Thursday, August 15, 2013

Couldn't We Deploy a Carrier Wing Without the Carrier?

We won't be able to maintain two carriers in the Central Command region because of budget problems. We should be able to adapt.

This article is pretty good:

When the U.S. Navy announced the deployment of a second carrier, the USS Harry Truman, to the Persian Gulf on July 23, the news should have alleviated critics who view the presence of only one aircraft carrier in such a strategically vital region as a major risk to U.S. security interests in the Middle East. But it didn’t, because there won’t be two carriers in the gulf for long. Just a week earlier, Adm. Jonathan Greenert, chief of naval operations, stated that the Navy would not operate a second carrier group in the Gulf during the 2014 fiscal year due to sequestration.

Critics should take a deep breath and welcome the opportunity provided by the difficult fiscal realities to rethink America’s military presence and strategy in the Persian Gulf. It’s time to restructure America’s Navy presence in the Gulf to be stronger yet cheaper.

We do have good alternatives to fight for the Persian Gulf, as the authors note:

The narrow Persian Gulf is one such area in which carriers are, comparatively speaking, a less than ideal choice. Therefore, the Navy’s decision last month to deploy a fleet of patrol coastal ships, or PC ships, to the Gulf should be praised.

Yes. I've both cringed at the thought of our carriers north of the Strait of Hormuz and celebrated the deployment of Cyclone-class patrol craft to the Persian Gulf.

And Ponce is a nice touch.

But we do need to reconsider our ability to project power into the Persian Gulf whether we could afford to keep two carriers on station, or not.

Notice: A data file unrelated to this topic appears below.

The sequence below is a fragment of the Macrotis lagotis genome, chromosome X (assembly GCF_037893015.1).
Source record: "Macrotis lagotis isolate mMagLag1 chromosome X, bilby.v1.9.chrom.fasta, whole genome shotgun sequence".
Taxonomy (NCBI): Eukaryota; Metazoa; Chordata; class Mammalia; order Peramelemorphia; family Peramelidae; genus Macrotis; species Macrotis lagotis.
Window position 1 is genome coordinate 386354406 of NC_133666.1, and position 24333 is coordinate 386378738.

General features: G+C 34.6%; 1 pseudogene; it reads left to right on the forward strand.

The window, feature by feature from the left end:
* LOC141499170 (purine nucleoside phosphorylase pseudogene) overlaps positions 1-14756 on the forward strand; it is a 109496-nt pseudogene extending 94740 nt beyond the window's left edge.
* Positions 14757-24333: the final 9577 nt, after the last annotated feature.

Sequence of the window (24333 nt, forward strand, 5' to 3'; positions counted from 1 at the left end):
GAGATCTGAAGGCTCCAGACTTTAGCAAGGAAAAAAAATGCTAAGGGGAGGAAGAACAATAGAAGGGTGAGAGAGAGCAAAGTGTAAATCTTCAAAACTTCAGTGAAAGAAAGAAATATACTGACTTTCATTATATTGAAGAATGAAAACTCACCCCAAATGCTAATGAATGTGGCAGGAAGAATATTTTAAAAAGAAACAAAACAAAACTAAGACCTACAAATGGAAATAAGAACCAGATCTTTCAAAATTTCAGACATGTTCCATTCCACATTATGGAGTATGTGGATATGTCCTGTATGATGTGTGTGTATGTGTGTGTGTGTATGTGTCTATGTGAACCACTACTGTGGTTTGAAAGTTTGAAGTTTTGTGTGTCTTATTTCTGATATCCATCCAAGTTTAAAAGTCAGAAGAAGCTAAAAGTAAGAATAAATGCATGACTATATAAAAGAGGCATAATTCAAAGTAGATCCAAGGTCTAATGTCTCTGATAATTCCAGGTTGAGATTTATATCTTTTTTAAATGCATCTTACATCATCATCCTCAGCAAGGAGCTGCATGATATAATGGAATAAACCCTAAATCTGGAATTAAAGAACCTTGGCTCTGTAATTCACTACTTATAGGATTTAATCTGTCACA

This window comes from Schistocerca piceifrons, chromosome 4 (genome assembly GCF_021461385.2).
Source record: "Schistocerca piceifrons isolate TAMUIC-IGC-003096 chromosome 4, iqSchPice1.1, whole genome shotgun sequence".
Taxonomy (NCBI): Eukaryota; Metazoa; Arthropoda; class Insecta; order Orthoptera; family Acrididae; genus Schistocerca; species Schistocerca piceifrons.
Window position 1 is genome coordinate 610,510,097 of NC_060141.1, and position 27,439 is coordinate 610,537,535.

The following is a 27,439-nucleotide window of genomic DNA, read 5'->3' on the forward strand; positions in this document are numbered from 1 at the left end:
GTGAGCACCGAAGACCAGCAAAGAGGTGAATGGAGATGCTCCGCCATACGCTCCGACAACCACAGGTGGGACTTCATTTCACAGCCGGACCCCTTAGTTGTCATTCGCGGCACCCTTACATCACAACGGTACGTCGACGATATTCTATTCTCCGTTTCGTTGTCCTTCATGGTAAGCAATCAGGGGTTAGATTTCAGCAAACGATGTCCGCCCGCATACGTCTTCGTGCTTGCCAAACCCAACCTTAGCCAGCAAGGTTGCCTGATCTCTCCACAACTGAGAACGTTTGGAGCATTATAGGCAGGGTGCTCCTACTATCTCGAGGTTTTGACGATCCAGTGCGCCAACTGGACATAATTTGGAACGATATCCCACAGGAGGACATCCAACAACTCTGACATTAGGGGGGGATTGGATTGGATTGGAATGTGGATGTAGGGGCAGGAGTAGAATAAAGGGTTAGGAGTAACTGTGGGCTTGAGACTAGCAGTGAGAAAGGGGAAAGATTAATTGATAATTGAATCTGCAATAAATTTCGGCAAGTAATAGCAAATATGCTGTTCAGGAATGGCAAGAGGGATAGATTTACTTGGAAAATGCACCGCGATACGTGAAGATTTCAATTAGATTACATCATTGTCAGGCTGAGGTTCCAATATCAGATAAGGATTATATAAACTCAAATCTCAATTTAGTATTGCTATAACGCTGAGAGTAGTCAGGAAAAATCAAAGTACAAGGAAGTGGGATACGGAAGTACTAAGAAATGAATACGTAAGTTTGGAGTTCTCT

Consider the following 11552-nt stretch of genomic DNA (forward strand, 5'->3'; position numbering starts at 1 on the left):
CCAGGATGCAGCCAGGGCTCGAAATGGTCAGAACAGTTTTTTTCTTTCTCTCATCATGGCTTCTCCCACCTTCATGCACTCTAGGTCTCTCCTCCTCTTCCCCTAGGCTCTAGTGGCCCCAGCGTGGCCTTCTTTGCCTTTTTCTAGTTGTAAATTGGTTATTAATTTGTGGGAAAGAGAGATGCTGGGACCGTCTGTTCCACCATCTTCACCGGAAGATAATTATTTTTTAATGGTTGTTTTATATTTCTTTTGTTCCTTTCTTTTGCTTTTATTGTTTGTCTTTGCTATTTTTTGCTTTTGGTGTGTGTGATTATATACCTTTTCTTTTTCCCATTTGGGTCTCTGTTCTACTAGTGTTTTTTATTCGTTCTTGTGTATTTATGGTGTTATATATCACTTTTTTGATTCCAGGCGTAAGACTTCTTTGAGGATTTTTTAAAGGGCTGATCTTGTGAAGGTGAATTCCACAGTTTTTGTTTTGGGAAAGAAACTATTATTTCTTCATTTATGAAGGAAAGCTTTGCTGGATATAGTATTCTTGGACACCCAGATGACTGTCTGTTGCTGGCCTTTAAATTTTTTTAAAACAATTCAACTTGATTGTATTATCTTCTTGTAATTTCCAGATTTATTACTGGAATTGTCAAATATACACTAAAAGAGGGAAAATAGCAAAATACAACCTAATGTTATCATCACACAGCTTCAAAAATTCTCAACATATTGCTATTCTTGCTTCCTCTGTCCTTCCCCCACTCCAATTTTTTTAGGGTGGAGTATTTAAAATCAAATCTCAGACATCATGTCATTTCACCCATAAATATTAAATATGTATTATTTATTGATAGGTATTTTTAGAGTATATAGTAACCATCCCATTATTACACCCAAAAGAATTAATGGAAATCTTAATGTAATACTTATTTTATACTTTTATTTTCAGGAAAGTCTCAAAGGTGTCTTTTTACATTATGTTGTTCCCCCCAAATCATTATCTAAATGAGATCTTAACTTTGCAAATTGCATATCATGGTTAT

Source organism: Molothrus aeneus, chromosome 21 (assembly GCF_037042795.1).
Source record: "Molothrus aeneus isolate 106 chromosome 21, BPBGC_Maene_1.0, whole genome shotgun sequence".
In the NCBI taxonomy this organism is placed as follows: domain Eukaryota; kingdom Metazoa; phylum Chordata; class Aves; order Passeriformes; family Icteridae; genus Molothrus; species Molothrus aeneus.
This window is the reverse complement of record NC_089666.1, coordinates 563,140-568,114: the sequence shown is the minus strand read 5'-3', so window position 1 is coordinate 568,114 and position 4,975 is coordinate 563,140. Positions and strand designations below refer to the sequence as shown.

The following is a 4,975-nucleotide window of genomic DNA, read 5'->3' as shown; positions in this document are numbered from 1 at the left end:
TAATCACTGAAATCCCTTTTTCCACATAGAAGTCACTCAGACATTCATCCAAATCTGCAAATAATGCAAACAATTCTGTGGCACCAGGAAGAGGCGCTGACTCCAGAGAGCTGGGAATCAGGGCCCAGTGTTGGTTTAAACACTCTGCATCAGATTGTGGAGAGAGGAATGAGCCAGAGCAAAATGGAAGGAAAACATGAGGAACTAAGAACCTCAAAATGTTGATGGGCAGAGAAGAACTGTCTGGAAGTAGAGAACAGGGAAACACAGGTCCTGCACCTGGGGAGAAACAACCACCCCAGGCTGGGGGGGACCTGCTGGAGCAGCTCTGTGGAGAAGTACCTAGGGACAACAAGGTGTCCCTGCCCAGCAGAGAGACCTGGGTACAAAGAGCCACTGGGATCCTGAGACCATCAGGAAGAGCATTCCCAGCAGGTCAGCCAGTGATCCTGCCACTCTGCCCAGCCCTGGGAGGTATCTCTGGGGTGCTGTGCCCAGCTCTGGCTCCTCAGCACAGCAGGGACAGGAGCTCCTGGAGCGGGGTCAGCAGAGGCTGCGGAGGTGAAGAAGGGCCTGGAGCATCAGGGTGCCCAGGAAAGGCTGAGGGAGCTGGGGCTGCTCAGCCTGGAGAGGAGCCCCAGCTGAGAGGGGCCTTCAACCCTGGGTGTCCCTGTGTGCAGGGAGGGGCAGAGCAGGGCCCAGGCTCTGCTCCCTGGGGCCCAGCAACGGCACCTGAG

I recently noted that we generally maintain one fewer carrier air wing than the carriers we have since one carrier will be in long-term overhaul at any one time.

If we are going to rethink our CENTCOM naval aviation presence, why not maintain carrier air wings equal to carriers and deploy elements of the carrier air wing to land bases in the Persian Gulf region? I do believe Oman maintains quite the air base that we've used in the past. Forward deploy a headquarters element and rotate elements of the air wing that lacks an operational carrier (because it is in long-term refit) through the base, keeping it warm to receive the full air wing in an emergency.

Land-based air power has always been an important part of naval aviation. Even with our total carrier dominance by the end of World War II in the Pacific, we needed to plan for an amphibious landing on Kyushu Island to establish air bases prior to the main assault on the Tokyo region.

In the context of our needing land-based air when we had fleets of carriers roaming the seas, the idea that even two carriers in CENTCOM is enough naval air power is kind of ridiculous. Why not put Navy (or Marine Corps) planes ashore in the Gulf region?

UPDATE: Speaking of land-based naval air power:

The B-52 recently became the second American heavy bomber to have the Sniper ATP targeting pod installed. ... Heavy bombers can also use the pods for attacking ships at sea. ...

Two years ago a B-1B successfully used laser guided JDAM bombs against moving naval targets. These tests involved the B-1B using its Sniper targeting pod to put the laser beam on the target. The JDAMs homed on the laser light reflecting off the moving target ships. The B-1B thus became the latest of many air force heavy bombers that have been equipped to serve as maritime patrol and anti-ship aircraft.

There's no reason that land-based tactical aircraft can't use the same pods and weapons.